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Materials for ROR design

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#1 MRNUTTY

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Posted 14 June 2012 - 04:08 PM

So, I've designed on the ROR design. It will be a 12x20 foot shed with a 12x14 foot roll off, the remaining 6 feet will probably be a warm/cold room; I'm a weather wimp :-)

Can someone recommend a supplier of the rollers and track for a ROR design? Fr a 12x14 foot roof Rhere would be 2x28ft continuous track and associated rollers.

Also, would like motor driven, so a motor supplier.

And suggest metal columner Pier suppliers.

I have my contractor looking at preliminary box designs and I have to supply "my parts" for the puzzle; roller design, pier, etc... For his wood box and footings. I'm on an incline at one corner of the warm/cold room is up hill. The portion with the Pier is on a flat area, and will be raised about 2-3 feet.

I'll post some pictures of the area...

#2 MRNUTTY

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Posted 14 June 2012 - 04:35 PM

A will be the ROR part with Pier. B is the Warm/Cold room. I need a concrete slab for my Dob adjacent to the shed, or change the size of the ROR section to get my eyeballs out.

Here is the site:

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Here are two views of the view:

Polar:

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Panorama:

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So, as you can see, luckily I have a view of Polaris and a lowest extent toward the South. Sadly, there is a city there with a not so subtle light dome, but it's better than trees. Just SW there are two very high pine trees on my property that I can cut the tops off of eventually. But to the NNE the even taller pine trees there are on my neighbors property. I don't' need to remove those as it doesn't improve the view, only the timing of the view. The house blocks the Western sky to about 45ยบ. It's a very workable situation once you get past the lack of Western alignment stars.

#3 Raginar

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Posted 14 June 2012 - 05:23 PM

Start calling garage door companies in your area. I called a couple and found them. Some people have reported really good deals (aka Free) others (like me) paid quite a bit for them (~300 bucks for 48 ft + rollers). Just depends on the company.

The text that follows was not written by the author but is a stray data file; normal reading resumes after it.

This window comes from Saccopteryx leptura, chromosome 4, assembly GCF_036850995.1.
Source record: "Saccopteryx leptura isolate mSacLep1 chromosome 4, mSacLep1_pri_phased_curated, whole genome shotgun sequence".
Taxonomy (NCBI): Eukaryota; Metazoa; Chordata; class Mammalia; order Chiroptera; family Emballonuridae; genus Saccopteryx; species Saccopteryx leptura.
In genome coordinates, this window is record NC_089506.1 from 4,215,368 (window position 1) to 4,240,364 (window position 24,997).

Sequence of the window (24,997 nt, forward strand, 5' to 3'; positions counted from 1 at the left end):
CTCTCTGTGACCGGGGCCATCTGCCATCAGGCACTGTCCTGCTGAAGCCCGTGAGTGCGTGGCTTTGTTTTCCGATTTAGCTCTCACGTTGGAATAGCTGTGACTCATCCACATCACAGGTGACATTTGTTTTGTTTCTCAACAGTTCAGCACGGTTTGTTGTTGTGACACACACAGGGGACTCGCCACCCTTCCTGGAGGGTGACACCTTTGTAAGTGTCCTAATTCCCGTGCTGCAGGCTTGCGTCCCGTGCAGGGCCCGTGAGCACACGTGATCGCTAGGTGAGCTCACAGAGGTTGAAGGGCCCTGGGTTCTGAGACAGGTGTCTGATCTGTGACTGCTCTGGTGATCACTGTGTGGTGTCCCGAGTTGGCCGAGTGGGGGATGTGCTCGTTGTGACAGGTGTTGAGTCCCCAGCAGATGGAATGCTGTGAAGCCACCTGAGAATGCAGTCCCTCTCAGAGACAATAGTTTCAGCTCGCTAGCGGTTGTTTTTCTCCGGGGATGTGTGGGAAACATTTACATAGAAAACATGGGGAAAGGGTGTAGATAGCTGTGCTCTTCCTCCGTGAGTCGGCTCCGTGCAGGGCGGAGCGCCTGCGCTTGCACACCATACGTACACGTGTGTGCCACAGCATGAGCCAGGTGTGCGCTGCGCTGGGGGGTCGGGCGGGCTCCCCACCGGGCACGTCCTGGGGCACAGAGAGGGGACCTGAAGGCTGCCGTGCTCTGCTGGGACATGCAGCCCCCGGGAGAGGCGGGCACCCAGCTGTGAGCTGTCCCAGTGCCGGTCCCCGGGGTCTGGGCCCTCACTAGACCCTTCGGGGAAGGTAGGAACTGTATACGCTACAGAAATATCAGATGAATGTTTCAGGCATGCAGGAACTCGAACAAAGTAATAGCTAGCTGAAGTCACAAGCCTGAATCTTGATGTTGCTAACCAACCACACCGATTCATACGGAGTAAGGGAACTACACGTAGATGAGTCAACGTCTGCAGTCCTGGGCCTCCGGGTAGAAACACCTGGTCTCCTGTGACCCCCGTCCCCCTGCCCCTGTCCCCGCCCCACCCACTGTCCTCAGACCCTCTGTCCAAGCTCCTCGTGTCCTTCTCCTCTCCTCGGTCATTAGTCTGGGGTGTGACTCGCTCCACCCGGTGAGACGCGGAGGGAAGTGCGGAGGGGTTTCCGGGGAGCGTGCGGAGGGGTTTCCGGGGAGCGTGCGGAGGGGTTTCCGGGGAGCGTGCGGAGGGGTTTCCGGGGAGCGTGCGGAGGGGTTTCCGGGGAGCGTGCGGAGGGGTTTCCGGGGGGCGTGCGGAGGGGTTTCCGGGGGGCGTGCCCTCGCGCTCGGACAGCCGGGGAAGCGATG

Good luck!

#4 MRNUTTY

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Posted 14 June 2012 - 05:31 PM

Great idea Chris! I'll call the guys that did my garage :-)

Someone posted a pier company on the pier thread about putting material between the pier and the anchor block in the last month or so, but I can't find it.

What books do you folks recommend?

#5 dobsoscope

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Posted 15 June 2012 - 05:15 AM

Totally out of topic.. but how did you shoot that aerial photo?

#6 MRNUTTY

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Posted 15 June 2012 - 07:17 AM

Still a fun topic! Thanks!

It's isn't really an aerial, it's a panorama mapped into a flattened polar coordinate system. I used an app called 360 Panorama by Occipital Although there are quite a few apps that do this for iPad and iPhone. The coolest examples are done with a real camera and a program like Hugin. Check out the Gallery here. Defiantly fun to use at places like Disney World for instance. This time is presented an concise why of describing the visibility of my site. Of yeah, the app produced both the polar flat map, and the flat panorama without any special settings. You can even load them back in to the app and use an 'augmented visualization' to see the 360 space on your iPad the way it looked when you took it. Great for 'just being there again'. It's such a cool age for for technology; ludicrous development rate with little limits on expansion. So many incredible advances in commoditizing my favorite tech made my dreams come true; recording studio, observatory, iPad & iPhone!

Thanks for going off topic with me :-)

#7 Orion58

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Posted 15 June 2012 - 08:29 AM

First of all, good luck on your project!

I am in the final phase of my observatory construction and got a LOT of my materials from McMaster-Carr

http://www.mcmaster.com/#

and the drive motor (for my 12' x 20' roll off) was from Harbor Freight

http://www.harborfre...hoist-2954.html

I don't know exactly what your design is, but these suppliers would have pretty much anything you needed.

Again, good luck with your project! :grin:

#8 Starhawk

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Posted 15 June 2012 - 09:17 AM

For piers, try looking at a few local metal salvage yards. A pier shape with a welded base, a stout column, and top plate is a form needed in lots of industrial roles, but is just scrap afterwards. I was able to buy a 43" column with beautifully welded top and bottom for $46. If you find one you like, you can have it modified if needed, then have it sandblasted and powder coated to finish the job.